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Volcanic Sandstone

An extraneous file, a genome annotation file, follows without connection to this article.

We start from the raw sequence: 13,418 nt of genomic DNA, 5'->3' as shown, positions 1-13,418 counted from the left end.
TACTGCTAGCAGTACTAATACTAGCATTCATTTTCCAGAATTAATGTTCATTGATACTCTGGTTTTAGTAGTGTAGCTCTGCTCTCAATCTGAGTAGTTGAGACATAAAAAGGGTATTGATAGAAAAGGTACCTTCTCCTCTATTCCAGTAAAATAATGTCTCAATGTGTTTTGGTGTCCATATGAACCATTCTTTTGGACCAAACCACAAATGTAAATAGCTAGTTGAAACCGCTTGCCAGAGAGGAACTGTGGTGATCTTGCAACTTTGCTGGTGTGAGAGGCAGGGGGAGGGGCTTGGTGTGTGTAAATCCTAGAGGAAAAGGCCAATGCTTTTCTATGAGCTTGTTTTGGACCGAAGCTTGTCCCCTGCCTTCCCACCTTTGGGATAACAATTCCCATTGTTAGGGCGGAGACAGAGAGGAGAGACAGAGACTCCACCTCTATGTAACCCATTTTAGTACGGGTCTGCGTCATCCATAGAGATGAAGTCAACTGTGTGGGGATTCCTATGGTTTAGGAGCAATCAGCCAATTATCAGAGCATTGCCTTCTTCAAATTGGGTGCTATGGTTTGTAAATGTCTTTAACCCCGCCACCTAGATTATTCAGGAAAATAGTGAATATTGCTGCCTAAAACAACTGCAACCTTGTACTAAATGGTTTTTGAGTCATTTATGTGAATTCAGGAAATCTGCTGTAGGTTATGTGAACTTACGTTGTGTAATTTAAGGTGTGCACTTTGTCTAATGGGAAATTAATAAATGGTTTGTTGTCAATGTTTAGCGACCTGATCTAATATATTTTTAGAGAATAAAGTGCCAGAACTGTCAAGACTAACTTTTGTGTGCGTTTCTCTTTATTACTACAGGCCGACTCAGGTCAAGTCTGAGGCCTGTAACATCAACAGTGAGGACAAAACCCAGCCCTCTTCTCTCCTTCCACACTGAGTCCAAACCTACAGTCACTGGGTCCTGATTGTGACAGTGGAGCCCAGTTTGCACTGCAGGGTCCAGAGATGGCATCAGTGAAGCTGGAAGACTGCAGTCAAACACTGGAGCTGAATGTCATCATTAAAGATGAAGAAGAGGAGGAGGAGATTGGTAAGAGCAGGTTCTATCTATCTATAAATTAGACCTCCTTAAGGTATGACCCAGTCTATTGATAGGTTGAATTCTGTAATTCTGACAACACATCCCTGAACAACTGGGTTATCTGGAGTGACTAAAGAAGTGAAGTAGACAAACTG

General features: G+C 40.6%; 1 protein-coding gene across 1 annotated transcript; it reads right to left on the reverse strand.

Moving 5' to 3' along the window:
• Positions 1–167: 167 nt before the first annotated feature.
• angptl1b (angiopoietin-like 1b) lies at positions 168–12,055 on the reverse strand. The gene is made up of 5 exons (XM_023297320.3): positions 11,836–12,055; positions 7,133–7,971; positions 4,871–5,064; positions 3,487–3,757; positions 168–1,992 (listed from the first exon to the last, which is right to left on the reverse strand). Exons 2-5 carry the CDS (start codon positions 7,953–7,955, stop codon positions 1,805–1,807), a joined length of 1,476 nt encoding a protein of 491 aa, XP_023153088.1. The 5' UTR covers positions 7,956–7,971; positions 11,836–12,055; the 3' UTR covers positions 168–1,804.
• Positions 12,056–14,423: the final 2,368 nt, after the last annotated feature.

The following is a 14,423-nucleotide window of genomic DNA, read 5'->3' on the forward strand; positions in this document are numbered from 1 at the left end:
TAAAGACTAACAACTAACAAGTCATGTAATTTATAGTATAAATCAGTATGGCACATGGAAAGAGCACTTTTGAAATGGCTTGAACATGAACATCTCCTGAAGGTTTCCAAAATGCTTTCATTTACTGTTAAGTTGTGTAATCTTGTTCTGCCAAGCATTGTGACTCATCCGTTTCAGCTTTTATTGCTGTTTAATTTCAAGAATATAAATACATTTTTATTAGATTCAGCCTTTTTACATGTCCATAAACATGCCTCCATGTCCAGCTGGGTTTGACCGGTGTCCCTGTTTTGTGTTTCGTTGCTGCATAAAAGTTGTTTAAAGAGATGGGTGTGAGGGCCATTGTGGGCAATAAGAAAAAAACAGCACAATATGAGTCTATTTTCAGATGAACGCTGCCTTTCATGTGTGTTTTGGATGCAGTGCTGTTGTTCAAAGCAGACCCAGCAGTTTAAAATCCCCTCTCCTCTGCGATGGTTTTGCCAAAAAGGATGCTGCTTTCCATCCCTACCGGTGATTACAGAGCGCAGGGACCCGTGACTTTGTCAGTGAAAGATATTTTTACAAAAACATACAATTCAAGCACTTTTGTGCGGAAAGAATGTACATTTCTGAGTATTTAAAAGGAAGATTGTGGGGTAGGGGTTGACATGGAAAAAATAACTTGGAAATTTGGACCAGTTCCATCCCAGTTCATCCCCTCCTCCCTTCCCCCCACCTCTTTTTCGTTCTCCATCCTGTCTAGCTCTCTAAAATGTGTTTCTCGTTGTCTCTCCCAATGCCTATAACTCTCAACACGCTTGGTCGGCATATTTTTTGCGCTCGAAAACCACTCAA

When volcanoes erupt, they may emit a variety of materials, such as lava, gases, and pyroclastic rocks, which may vary greatly in size from sand-like particles to sizable boulders. If accumulations of the sand-sized grains become lithified over time, the material that results is often referred to as volcanic sandstone. Because of its relation to eruptions, this type of sandstone is most prevalent in areas that have historically been associated with heavy volcanic activity, such as Naples, which stands in the shadow of Mt. Vesuvius. Due to the unique qualities of volcanic sandstone, one of the most complex and expansive underground systems in the world can be found beneath this Italian city. Though the carving of this amazing underworld was begun thousands of years ago, large numbers of Naples inhabitants have utilized the system of chambers and aqueducts as recently as the 1940s, when they served as emergency air raid shelters during World War II.

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